World War I was one of the most difficult struggles of the Russian Empire and one of the reasons for its fall and the subsequent revolution. The country faced huge losses and the Romanov family was actively helping the frontline’s needs, while the Empress and Princesses joined the Red Cross and were nursing the wounded soldiers.
The country lacked medical care and hospitals, so Nicholas II ordered the official tsar residence, the Winter Palace, be turned into one (He and his family had been living in Tsarskoye Selo outside the city since 1904). The hospital was named after Tsarevich Alexei Nikolaevich and was opened in 1915 and up to the 1917 October Revolution, when it was closed by the Bolsheviks, who transferred the patients to other clinics.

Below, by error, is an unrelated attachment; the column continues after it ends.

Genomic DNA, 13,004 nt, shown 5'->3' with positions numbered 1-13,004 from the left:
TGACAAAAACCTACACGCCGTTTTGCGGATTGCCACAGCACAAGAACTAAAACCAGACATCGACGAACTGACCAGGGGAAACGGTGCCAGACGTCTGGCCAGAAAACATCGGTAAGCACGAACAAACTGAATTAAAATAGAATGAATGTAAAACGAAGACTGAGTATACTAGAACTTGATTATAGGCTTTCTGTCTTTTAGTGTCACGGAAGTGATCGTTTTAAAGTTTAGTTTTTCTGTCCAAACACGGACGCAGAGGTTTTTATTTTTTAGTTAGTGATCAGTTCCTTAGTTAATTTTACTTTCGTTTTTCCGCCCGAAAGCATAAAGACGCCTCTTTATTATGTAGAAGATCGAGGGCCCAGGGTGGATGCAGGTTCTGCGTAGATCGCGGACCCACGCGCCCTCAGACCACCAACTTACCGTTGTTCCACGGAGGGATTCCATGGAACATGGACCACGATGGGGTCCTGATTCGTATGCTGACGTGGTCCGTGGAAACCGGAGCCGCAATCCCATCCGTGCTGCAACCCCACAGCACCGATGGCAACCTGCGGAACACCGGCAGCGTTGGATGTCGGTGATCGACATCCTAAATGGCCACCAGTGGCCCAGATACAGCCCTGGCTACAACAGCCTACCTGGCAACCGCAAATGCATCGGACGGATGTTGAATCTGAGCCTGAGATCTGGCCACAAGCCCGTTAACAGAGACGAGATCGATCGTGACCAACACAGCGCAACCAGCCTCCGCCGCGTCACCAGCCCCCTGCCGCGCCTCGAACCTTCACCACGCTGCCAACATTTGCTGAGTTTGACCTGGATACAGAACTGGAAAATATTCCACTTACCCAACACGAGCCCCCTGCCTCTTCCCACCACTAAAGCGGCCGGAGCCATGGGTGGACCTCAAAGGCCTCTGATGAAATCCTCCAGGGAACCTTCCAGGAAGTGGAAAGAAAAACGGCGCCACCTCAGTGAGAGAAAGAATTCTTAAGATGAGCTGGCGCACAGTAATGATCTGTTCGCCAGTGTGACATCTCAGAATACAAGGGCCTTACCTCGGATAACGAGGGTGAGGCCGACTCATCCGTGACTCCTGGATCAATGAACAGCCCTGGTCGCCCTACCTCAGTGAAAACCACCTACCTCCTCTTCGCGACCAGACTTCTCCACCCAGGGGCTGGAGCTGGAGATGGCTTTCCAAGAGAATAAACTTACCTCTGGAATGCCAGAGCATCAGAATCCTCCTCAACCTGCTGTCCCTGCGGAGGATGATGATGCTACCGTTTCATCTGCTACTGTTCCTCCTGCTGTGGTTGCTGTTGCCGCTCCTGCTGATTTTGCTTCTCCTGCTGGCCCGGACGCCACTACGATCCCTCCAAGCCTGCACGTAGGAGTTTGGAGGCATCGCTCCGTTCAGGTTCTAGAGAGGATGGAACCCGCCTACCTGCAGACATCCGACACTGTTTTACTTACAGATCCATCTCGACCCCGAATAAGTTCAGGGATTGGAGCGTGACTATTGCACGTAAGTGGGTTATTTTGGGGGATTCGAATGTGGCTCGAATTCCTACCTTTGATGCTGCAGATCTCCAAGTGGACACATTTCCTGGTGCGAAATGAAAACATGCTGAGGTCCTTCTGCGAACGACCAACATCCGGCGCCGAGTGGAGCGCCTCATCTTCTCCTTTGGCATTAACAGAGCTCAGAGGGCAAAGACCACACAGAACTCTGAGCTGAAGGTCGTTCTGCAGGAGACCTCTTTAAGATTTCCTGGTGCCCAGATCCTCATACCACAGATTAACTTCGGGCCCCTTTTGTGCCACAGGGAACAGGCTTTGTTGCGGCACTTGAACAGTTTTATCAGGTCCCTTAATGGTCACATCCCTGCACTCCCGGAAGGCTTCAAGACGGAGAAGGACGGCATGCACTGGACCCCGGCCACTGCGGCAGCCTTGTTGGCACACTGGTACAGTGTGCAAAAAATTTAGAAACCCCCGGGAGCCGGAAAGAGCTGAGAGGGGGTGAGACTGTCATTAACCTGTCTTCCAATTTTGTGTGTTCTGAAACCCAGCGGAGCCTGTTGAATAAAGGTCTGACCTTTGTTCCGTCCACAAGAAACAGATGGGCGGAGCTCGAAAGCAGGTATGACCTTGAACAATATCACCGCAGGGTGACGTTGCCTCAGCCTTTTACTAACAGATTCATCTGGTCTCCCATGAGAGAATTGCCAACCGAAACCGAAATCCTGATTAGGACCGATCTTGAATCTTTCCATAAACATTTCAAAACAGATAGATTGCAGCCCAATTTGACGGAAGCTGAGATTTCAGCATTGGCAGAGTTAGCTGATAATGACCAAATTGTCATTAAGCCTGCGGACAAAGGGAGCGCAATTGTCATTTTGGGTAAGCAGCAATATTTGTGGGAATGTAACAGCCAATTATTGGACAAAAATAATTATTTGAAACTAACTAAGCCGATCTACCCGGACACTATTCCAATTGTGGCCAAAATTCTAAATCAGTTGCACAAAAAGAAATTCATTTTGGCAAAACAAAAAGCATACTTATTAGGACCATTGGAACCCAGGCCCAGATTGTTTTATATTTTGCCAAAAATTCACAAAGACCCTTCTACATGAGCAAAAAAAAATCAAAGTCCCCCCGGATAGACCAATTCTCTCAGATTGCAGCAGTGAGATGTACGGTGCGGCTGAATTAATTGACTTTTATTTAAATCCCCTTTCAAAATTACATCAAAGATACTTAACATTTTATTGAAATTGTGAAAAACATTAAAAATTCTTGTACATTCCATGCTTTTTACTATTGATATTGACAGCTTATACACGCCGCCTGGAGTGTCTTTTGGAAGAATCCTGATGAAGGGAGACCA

About six ceremonial halls were used as hospital wards, while special places were assigned for post-operative treatment and bandaging. The Winter Garden was used for the bathrooms and showers. The Gallery of the 1812 War served for the linen storage and as an X-ray room.
The surgical infirmary consisted of 1,000 beds and the hospital staff counted more than 200 people, including the chief physician, 34 doctors, 50 nurses, 120 hospital attendants, 26 household staff and ten clerical staff.
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